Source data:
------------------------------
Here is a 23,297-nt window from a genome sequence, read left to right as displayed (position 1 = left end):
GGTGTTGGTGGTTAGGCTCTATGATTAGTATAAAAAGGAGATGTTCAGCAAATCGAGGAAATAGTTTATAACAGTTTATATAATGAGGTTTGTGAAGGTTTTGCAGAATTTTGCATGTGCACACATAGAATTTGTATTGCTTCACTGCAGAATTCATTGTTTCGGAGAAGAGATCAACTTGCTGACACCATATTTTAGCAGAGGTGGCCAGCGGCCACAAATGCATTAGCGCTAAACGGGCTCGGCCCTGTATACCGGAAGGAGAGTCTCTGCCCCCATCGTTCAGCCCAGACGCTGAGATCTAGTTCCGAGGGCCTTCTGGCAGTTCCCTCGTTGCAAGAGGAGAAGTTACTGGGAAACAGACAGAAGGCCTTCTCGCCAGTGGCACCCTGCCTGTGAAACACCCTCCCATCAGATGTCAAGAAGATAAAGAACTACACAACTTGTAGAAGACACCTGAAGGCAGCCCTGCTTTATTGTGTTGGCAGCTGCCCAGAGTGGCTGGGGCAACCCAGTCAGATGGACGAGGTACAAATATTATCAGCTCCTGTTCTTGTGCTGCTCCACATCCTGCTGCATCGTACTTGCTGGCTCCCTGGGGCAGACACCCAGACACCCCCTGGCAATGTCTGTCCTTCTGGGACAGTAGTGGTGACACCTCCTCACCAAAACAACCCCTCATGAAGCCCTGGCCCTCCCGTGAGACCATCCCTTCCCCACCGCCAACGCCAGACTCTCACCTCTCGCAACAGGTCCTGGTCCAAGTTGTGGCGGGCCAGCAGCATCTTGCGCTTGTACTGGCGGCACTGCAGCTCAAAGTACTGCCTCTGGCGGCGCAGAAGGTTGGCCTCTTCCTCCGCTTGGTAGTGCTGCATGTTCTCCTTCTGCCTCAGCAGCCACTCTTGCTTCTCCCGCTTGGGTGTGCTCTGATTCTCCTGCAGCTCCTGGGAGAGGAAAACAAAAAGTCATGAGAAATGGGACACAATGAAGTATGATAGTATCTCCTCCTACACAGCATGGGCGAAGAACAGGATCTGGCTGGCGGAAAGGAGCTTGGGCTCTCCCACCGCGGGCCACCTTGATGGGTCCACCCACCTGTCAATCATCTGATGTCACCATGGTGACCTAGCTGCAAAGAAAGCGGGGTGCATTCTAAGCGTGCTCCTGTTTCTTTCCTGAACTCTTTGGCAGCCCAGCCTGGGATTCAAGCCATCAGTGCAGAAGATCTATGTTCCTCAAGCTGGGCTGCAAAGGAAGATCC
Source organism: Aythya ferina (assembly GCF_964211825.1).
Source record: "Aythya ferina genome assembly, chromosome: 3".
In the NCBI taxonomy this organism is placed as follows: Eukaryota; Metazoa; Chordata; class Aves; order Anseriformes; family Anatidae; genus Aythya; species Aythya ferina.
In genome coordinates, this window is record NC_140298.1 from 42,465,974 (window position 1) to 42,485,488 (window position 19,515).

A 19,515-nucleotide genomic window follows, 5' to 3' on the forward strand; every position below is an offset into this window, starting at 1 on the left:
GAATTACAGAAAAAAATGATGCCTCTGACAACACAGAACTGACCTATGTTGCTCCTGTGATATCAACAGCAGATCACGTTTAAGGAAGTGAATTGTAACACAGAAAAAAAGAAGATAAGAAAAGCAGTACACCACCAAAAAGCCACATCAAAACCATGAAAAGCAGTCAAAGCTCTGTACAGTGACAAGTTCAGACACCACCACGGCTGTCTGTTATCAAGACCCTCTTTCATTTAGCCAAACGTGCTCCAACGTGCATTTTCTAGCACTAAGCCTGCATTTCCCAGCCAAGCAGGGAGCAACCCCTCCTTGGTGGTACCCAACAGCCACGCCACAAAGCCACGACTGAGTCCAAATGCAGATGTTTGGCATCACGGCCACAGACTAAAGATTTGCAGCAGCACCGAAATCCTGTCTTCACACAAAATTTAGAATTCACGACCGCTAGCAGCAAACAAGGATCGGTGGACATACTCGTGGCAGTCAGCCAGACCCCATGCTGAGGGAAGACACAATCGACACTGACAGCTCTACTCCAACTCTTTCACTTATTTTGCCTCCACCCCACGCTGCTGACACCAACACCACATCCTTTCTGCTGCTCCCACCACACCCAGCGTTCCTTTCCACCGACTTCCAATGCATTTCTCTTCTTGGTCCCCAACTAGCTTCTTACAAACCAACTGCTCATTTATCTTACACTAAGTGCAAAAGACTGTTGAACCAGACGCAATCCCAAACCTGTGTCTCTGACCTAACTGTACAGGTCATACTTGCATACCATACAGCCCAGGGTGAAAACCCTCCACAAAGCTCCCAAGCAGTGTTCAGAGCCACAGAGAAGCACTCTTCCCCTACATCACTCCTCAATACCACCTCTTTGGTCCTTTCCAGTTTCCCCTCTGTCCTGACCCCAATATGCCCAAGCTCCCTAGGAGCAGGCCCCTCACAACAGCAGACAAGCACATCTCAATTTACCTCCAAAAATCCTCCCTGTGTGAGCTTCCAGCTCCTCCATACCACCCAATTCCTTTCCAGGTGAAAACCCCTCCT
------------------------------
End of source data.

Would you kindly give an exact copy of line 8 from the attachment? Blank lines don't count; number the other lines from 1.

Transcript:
GAATTACAGAAAAAAATGATGCCTCTGACAACACAGAACTGACCTATGTTGCTCCTGTGATATCAACAGCAGATCACGTTTAAGGAAGTGAATTGTAACACAGAAAAAAAGAAGATAAGAAAAGCAGTACACCACCAAAAAGCCACATCAAAACCATGAAAAGCAGTCAAAGCTCTGTACAGTGACAAGTTCAGACACCACCACGGCTGTCTGTTATCAAGACCCTCTTTCATTTAGCCAAACGTGCTCCAACGTGCATTTTCTAGCACTAAGCCTGCATTTCCCAGCCAAGCAGGGAGCAACCCCTCCTTGGTGGTACCCAACAGCCACGCCACAAAGCCACGACTGAGTCCAAATGCAGATGTTTGGCATCACGGCCACAGACTAAAGATTTGCAGCAGCACCGAAATCCTGTCTTCACACAAAATTTAGAATTCACGACCGCTAGCAGCAAACAAGGATCGGTGGACATACTCGTGGCAGTCAGCCAGACCCCATGCTGAGGGAAGACACAATCGACACTGACAGCTCTACTCCAACTCTTTCACTTATTTTGCCTCCACCCCACGCTGCTGACACCAACACCACATCCTTTCTGCTGCTCCCACCACACCCAGCGTTCCTTTCCACCGACTTCCAATGCATTTCTCTTCTTGGTCCCCAACTAGCTTCTTACAAACCAACTGCTCATTTATCTTACACTAAGTGCAAAAGACTGTTGAACCAGACGCAATCCCAAACCTGTGTCTCTGACCTAACTGTACAGGTCATACTTGCATACCATACAGCCCAGGGTGAAAACCCTCCACAAAGCTCCCAAGCAGTGTTCAGAGCCACAGAGAAGCACTCTTCCCCTACATCACTCCTCAATACCACCTCTTTGGTCCTTTCCAGTTTCCCCTCTGTCCTGACCCCAATATGCCCAAGCTCCCTAGGAGCAGGCCCCTCACAACAGCAGACAAGCACATCTCAATTTACCTCCAAAAATCCTCCCTGTGTGAGCTTCCAGCTCCTCCATACCACCCAATTCCTTTCCAGGTGAAAACCCCTCCT